UNITED NATIONS: Malala Yousafzai, a well-known Pakistani student activist, is among the winners of the 2013 United Nations Human Rights Prize, it was announced here Friday.
The Prize, which is bestowed every five years, is an honorary award given to individuals and organizations in recognition of outstanding achievement in human rights. Previous recipients include Amnesty International and former presidents Nelson Mandela and Jimmy Carter as well as former Pakistani Prime Minister Banazir Bhutto.
“The Prize is an opportunity not only to give public recognition to the achievements of the recipients themselves, but also to send a clear message to human rights defenders the world over that the international community is grateful for, and supports, their tireless efforts to promote all human rights for all,” a news release issued by the Office of the High Commissioner for Human Rights (OHCHR) said.
The six winners announced today are: Biram Dah Abeid of Mauritania, a son of freed slaves who works to eradicate the heinous practice; Hiljmnijeta Apuk of Kosovo, a campaigner for the rights of people with disproportional restricted growth (short stature); Liisa Kauppinen of Finland, President emeritus of the World Federation of the Deaf; Khadija Ryadi, Former President of the Morocco Association for Human Rights; Mexico’s Supreme Court of Justice (the Constitutional Court); and Malala Yousafzai, the Pakistani schoolgirl who was shot by the Taliban for attending classes and is now a renowned education activist.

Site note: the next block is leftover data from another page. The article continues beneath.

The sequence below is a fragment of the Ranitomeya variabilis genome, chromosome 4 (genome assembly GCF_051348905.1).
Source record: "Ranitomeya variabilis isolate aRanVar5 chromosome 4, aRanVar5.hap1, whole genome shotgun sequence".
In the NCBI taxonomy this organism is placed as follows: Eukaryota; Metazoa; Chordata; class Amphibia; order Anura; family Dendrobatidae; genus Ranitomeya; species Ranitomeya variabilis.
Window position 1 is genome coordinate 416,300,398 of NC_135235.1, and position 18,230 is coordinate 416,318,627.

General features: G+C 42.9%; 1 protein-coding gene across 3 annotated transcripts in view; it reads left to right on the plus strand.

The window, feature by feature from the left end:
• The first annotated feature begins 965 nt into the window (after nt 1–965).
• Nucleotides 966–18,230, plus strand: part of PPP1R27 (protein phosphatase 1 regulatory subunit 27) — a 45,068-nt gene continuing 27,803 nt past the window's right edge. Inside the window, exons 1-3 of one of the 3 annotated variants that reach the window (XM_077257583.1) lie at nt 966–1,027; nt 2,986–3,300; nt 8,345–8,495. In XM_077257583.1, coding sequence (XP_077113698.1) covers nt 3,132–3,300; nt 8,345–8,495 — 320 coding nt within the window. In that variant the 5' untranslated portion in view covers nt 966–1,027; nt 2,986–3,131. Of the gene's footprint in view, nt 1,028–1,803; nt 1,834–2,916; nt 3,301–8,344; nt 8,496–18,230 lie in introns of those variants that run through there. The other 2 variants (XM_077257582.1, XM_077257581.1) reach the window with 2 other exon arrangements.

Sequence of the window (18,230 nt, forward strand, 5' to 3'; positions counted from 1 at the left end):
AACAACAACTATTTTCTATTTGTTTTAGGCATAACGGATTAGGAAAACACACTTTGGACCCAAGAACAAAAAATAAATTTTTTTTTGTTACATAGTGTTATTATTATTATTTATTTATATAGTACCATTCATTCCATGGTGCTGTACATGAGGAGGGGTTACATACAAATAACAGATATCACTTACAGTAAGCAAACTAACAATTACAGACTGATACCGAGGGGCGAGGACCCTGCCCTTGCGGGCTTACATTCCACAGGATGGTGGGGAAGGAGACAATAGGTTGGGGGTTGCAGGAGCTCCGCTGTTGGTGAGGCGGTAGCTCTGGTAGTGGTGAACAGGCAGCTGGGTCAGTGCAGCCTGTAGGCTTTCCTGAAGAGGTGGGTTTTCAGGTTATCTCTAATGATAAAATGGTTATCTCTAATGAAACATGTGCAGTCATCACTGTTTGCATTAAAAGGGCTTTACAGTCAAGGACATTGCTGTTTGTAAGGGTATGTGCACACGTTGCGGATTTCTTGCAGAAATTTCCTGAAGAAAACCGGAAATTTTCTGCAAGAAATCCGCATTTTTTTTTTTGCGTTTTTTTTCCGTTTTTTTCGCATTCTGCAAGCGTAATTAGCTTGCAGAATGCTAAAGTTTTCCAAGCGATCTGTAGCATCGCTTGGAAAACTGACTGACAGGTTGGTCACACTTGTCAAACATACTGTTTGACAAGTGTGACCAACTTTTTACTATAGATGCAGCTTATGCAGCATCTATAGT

The award ceremony will take place at UN Headquarters in New York on 10 December 2013, as part of the annual commemoration of Human Rights Day, which will this year include the observance of the 20th anniversary of the creation of OHCHR and the adoption of the Vienna Declaration and Programme of Action.
Among the events in Geneva today to mark the 20th anniversary was a discussion on issues such as the balance between security and privacy online, and a performance by musician Salif Keita of Mali, who was born with albinism and has been working to raise awareness about this condition.
In her opening remarks today, High Commissioner for Human Rights Navi Pillay underscored the significance of the two documents adopted at the World Conference on Human Rights, held in the Austrian capital in 1993.
The Vienna Declaration and Programme of Action crystallized the principle that human rights are universal. It committed States to the promotion and protection of all human rights for all people, regardless of their political, economic and cultural systems,” she stated.
Today, human rights are increasingly permeating all corners of the work of the United Nations, and that is fundamentally changing the way the United Nations works with national authorities and the international community.
“The key now is to implement the laws and standards to make enjoyment of human rights a reality on the ground. Unfortunately, too often, the political will, and the human and financial resources, to achieve this are lacking.”
The High Commissioner said the 20 years since Vienna have seen many setbacks and a number of tragic failures to prevent atrocities and safeguard human rights. “In several instances where deplorable, large-scale violations of international human rights law were occurring, the international community was too slow, too divided, too short-sighted” or just plain inadequate in its response to the warnings of human rights defenders and the cries of victims.
“We can and we must do better,” she stressed. “The Vienna Declaration should be viewed as a blueprint for a magnificent construction that is still only half built. It should be viewed as a living document that can and should continue to guide our actions and goals.”